When your will takes over your logic

It’s been ages. Last post was in February! But I was finishing my degree and for a little while I just lost the drive to meditate and think about blog posts, even though I have loads of drafts and ideas written on my phone. I completed my undergraduate degree in Sociology in May, and my graduation will be some time in September/October, so I have lots of time to think, read, write and catch up on various things that had to be put on hold. Today is also the last day of a  fast that I’ve been doing since Monday, so I can get some clarifications about my career and life goals. I’ll try to keep you all updated.

This week, I’ve been thinking about the will, and how closely it’s linked to pride. On Sunday, I went to my surrogate mother’s house for morning prayers, and we reflected on how God will go to any length—no matter how ridiculous to us—to save us from ourselves. He has a will for our lives, and we stray from it, and end up having to tread down dark, dangerous and miserable paths—which he allows—in order to finally see him and what he had tried to tell us from the beginning. We look over our shoulders at the adjacent road we could have gone down: bright, warm, and easy, and chide ourselves for being so foolish. This is why I’ve decided to wait patiently and pray about where I should go next in my life, because the initial experiences of sixth-form and university were riddled with doubt, loneliness and concern, that I’d made the wrong course choices; gone to the wrong institutions; started in the wrong year. For once, I want to walk down a path with confidence that it was the right decision.

As we spoke, some extra thoughts came to mind. There are a few ways to deal with wrong choices: some go into crippling self-pity and chastisement, resenting and hating themselves to the point of depression; others get annoyed because they saw where they went wrong, but pray for wisdom for the next time. Although some times, when their decisions lead to failure, some people project their frustrations on others. “It wasn’t me; the reason I did this was because; if only so-and-such had acted differently”. We’re all guilty of this at some point: deciding not to own up and admit to what we did wrong because it’s easier to blame someone else.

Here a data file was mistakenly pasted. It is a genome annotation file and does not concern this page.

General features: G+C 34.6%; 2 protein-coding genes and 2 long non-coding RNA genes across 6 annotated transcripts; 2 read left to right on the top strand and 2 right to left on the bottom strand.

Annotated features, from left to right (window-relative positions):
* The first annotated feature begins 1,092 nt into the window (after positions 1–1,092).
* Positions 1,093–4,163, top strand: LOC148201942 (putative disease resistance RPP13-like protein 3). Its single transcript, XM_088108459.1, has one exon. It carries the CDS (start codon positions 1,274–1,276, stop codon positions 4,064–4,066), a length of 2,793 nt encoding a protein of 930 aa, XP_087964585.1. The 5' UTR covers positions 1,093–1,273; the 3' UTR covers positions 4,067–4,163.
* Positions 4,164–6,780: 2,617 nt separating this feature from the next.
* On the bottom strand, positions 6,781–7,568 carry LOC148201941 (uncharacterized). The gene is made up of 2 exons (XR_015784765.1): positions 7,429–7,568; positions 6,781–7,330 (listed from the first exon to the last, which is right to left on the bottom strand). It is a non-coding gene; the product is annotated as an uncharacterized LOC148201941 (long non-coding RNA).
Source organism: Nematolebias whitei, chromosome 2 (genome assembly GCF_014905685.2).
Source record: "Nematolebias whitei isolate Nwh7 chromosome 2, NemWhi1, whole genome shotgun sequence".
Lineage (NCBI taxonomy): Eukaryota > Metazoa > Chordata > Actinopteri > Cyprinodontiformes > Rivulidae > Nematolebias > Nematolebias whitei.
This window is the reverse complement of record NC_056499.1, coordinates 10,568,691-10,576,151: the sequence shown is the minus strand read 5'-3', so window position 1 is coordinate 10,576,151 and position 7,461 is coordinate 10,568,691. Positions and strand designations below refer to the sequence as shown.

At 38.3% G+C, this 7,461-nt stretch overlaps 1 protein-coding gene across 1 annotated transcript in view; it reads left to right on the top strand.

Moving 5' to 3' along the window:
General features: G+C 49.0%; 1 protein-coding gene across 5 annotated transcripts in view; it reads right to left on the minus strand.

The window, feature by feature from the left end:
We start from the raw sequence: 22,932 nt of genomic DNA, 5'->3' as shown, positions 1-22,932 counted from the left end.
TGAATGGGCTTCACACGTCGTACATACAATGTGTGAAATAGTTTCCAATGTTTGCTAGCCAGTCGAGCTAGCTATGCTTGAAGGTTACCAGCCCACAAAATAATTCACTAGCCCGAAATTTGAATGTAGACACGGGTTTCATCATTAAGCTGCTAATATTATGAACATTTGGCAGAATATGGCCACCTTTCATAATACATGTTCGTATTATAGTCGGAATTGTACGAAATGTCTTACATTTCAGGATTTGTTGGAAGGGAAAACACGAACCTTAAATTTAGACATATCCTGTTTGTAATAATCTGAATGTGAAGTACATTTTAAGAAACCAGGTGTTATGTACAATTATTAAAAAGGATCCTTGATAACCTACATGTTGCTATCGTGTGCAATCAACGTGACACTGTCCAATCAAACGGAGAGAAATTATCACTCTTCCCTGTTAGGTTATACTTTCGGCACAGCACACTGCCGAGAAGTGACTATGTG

God’s will doesn’t just refer to our careers, but every choice we make. I thought about the blame game we tend to play with ourselves and each other, and for the first time, I could actually envision the wicked, who didn’t make it into the New Jerusalem in Revelation 20, charging towards the city to fight God. This passage always befuddled me because I thought “who could possibly do that, wouldn’t they just be really sad that they didn’t make it?” But if so often, when our bad choices and wrong doings are put in front of us in the calmest of ways, our first reaction is to lash out, give the silent treatment, and make excuses, then what hope would there be for someone being faced with all the wrong decisions they had made that led them to be standing on the outside of the Ultimate Gift? They’d no longer be able to see all the measures God had taken to save them, they’d just see everything that everyone else did, that caused them to miss out on heaven.

The will is a scary and great thing. If we let our pride and ego get in the way, we’ll only make decisions for ourselves; we’ll live solely for our own interests; which will inevitably not only hurt us, but someone else. Furthermore, when these decisions cause problems, and we’re confronted with this, we’ll never admit to it, deciding once again to put the blame on others. I had this experience this week and it’s honestly the most frustrating thing: when you tell someone they’ve hurt you and done something wrong, but they’ve decided to be upset with you for reasons they can’t properly vocalise. But after reading and studying this week, I think I know what the problem is.